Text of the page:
Inspired by this story, the educators have continued to further the children’s interest and knowledge of birds through a group art work. The children painted a canvas blue because, as they explained, birds fly in the sky and the sky is blue! Then the children drew their ideas of birds on the canvas. The children are aware that birds have wings and feathers, so they covered their bird drawings in colourful feathers, just like in the Dreamtime story. The children’s developing language skills were evident as they named many of the colours they were using.
This month a small group of children at Robinson House preschool have recently been going on walks and collecting different natural materials to make a birds nest. The group of children and educators started making a big nest using some of these materials. As the base of the nest we are using an old cane chair which we found on our walk. We placed big sticks, bark and leaves inside the base of the nest.
Over the last few months the children and educators in Robinson House have worked together to create a dinosaur land within our outdoor learning environment. This process has involved sharing ideas and brainstorming together on how to plan a play space where we all could use our imagination and express our interest in dinosaurs. This planning involved a lot of discussions about where dinosaurs live, what they eat, the different species of dinosaurs, as well as the natural surroundings within the habitats dinosaurs lived in.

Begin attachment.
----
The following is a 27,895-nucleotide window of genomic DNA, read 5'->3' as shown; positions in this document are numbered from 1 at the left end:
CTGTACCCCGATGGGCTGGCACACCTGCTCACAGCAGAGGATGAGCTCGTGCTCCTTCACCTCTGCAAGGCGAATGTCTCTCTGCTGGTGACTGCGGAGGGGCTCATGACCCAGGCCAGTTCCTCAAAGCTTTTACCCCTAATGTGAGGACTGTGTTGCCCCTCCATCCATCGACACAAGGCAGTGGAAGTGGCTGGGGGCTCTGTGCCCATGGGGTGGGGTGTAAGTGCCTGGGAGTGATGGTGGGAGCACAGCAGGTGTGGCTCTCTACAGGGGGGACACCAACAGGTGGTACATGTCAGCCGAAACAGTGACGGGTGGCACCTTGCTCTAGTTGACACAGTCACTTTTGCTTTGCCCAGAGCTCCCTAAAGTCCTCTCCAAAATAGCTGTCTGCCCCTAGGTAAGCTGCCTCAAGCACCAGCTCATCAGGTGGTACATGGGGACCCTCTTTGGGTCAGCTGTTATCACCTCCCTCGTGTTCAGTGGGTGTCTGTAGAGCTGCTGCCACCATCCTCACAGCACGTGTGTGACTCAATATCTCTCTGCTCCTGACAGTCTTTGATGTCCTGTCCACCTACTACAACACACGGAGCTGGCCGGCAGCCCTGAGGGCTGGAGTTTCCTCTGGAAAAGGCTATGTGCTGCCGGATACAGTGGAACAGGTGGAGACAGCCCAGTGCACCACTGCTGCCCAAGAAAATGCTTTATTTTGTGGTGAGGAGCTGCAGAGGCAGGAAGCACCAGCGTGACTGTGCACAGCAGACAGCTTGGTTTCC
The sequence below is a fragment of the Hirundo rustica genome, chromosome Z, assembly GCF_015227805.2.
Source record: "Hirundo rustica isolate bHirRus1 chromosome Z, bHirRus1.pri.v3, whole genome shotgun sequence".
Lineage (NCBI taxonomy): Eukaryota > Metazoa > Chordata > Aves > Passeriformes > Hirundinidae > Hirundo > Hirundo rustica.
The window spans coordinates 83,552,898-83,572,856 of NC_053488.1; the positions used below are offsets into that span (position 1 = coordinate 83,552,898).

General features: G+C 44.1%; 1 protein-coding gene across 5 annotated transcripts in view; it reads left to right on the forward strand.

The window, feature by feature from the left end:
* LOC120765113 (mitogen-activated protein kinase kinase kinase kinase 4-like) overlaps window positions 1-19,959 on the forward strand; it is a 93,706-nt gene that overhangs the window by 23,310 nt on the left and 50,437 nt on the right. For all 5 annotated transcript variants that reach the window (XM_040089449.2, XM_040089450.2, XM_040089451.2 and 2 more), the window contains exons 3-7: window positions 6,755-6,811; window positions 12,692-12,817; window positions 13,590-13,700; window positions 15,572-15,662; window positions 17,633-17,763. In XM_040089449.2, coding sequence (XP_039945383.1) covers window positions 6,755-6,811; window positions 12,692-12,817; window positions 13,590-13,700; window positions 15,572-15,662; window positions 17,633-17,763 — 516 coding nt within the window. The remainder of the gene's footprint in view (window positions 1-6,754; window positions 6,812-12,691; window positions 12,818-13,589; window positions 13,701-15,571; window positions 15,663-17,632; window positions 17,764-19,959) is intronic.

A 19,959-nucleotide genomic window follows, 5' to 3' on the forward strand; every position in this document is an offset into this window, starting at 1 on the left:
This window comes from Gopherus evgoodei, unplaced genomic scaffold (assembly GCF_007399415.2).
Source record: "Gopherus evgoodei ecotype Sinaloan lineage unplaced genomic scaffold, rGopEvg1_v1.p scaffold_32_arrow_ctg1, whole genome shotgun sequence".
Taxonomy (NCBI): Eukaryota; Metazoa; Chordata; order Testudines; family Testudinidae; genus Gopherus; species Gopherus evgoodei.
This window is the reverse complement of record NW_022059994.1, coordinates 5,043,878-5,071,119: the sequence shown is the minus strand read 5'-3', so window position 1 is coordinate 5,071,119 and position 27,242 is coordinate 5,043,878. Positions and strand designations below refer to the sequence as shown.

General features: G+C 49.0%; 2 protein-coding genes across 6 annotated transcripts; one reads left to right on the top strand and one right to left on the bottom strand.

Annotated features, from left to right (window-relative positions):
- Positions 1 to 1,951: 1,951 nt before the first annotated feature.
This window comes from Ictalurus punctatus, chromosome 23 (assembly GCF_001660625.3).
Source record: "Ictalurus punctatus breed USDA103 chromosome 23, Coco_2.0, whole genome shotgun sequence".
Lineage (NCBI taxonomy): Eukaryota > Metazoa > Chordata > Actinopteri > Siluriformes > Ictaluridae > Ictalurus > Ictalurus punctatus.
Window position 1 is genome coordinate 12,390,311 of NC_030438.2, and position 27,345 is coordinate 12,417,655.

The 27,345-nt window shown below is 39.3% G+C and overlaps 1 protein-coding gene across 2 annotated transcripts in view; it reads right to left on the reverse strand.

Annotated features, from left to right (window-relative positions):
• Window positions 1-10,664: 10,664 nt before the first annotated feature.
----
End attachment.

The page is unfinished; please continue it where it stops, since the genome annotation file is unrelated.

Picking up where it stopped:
Family Day Care
This month the children at Greenway Family Day Care have been exploring farm animals. Educator Suzanne added some fabulous farm animal props and some hay to the space, which enabled the children to explore animals and what they eat. This learning experience led Suzanne to become involved in supporting the farmers’ drought relief. Suzanne and the children baked cakes and the parents could buy these when they came to collect. Greenway Family Day Care raised $152 for the farmers–well done!
This month a teddy’s bears picnic happened at The Secret Garden in Avalon! The children have been interested in teddy bears and home corner, so Educator Leanne set up a picnic for the teddy bears in the garden. This was a wonderful opportunity for the children to extend their interest in dramatic play as well as well as to engage in play and social experiences with others.
This month the Red Bug playgroup at Ashfield had an exciting day celebrating Children’s Week with a petting zoo, face painting, and craft, sand and water play. We also had a special visit from Garranga Bumarri the Pelican and Lindy, from Paint Marrickville REaD, who read stories to the children.